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The Cuban Missile Crisis resulted in the further economic isolation of the Cuban people, as the United States's embargo on Cuba solidified following the resolution of the Crisis. The aftermath of the Cuban Missile Crisis resulted in the Cuban economy being even more dependent on the Soviet Union and the Eastern Bloc for economic aid. As the Soviet Union began declining and eventually collapsed, the Cuban economy entered into a deep economic crisis, losing over 80% of its foreign imports and exports. One of the largest import/export products that it lost was petroleum from the Soviet Union. Cuba depended on this import for power and depended on using any excess petroleum for export to other nations. As the Soviet Union began dealing in strength and eventually collapsed, Cuba was forced to follow more capitalist market policies in order to survive in a capitalist-dominant world market. The resolution of the Crisis also intensified military spending and growth in the United States and continued to situate the United States as a military and economic world power.

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The Cuban Missile Crisis ensured that the United States' embargo on Cuba would continue indefinitely. Although the crisis had been resolved without a single shot being fired in anger, animosity and distrust of the Castro regime was now greater than ever in Washington, ensuring that a normalizing of economic relations between the two countries was out of the question for the foreseeable future. Naturally, this had a more damaging impact on Cuba than on the United States. The United States was an economic superpower, with far more goods to sell than the Cubans and far more available markets in which to sell them. As for the Cubans, the intensification of the embargo after the Cuban Missile Crisis made them even more economically reliant on the Soviet Union and the Eastern Bloc countries.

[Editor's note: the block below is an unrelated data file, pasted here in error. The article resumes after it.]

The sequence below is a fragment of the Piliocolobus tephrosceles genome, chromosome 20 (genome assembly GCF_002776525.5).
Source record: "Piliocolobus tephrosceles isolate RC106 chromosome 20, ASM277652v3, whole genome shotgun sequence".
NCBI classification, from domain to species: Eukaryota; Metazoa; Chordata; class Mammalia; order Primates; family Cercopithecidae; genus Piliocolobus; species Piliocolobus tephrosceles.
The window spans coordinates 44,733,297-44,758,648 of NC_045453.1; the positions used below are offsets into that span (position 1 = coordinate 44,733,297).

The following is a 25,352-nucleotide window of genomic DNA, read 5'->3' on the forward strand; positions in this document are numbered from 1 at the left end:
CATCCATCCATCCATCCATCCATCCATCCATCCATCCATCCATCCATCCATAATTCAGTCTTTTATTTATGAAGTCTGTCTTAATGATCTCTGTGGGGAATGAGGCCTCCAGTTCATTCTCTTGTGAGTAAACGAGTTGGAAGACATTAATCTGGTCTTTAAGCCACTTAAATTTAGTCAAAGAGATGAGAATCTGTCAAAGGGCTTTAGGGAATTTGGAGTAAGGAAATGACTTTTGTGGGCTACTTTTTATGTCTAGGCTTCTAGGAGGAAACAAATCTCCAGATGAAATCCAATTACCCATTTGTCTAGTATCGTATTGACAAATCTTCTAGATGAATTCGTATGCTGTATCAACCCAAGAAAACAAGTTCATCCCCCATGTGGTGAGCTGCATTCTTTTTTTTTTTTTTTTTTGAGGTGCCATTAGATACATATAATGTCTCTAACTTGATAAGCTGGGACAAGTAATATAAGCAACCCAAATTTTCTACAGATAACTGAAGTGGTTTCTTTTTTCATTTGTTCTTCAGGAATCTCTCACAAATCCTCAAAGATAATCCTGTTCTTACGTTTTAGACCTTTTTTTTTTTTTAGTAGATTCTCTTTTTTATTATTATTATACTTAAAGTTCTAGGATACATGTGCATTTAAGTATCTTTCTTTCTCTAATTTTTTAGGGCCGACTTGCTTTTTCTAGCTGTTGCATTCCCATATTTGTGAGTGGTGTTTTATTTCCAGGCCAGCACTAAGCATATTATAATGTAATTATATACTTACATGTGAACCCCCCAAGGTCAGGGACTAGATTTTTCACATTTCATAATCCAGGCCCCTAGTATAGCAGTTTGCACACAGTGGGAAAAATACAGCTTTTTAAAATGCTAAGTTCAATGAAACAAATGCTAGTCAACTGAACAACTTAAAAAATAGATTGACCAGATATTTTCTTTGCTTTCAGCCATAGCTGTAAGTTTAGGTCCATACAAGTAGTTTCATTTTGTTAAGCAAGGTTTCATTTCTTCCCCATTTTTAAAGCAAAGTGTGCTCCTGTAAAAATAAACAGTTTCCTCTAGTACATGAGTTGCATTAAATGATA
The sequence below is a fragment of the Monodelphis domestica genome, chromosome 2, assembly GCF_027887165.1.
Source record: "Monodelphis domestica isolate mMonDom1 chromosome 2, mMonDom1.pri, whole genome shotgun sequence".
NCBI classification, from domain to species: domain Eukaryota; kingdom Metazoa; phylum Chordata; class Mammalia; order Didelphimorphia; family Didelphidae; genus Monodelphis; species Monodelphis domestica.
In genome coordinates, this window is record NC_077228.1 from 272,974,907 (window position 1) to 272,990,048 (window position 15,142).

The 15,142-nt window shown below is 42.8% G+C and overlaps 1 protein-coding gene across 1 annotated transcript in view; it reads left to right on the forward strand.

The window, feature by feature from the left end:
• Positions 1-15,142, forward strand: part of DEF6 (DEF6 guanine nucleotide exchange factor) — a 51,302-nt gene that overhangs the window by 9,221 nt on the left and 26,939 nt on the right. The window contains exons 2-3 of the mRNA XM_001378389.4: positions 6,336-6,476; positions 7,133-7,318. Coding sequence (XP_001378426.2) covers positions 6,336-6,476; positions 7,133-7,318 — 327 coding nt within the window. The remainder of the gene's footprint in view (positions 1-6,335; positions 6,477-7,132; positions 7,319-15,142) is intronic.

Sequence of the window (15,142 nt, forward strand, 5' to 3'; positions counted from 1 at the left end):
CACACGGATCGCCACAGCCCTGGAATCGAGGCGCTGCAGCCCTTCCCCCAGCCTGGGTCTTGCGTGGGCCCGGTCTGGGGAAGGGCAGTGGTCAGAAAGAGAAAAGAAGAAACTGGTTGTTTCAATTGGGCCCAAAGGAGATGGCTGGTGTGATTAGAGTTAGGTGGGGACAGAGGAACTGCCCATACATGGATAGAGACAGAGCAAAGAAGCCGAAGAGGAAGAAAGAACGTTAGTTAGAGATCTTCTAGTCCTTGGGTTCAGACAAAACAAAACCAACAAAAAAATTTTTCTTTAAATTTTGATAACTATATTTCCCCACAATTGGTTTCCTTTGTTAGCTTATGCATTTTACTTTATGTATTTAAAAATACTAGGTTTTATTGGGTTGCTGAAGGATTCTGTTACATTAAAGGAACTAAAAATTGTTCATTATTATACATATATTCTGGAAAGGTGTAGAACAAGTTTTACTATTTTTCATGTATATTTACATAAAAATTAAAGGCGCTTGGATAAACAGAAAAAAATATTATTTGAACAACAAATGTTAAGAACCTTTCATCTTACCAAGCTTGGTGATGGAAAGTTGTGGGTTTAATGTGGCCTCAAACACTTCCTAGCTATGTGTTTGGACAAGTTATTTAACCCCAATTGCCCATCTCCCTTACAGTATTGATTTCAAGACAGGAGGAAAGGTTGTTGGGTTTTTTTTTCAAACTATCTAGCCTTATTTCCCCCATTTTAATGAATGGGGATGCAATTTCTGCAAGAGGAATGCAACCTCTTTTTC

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I would say that one of the most relevant impacts of the Cuban Missile Crisis was the continued growth of the military industrial complex.  Even though the Crisis was solved through back channel communication and adroit diplomacy, the reality is that the military industrial complex recognized that "hot spots" anywhere and everywhere in the world could lead to government spending on defense.  This has relevance economically because the complex is dependent on legislators awarding large defense contracts to companies who end up generating immense profit from the business of war. Some have been able to draw a line between the Cuban Missile Crisis and the military industrial complex's feeding frenzy in the Vietnam Conflict.  Seymour Melman argues that the Cuban Missile Crisis' economic impact was to directly intensify the growth of the military industrial complex's role in the Vietnam War.  The argument goes that while diplomacy averted a major crisis in Cuba, the military industrial complex understood that there would be times when diplomacy would not work.  In these settings, the economics of war would prove beneficial to companies who were directly a part of the structure.  In this, one can see how the economic impacts of the Cuban Missile Crisis might not be entirely evident on face value, but do show some relevancy in expanding the discussion to economic life after the crisis.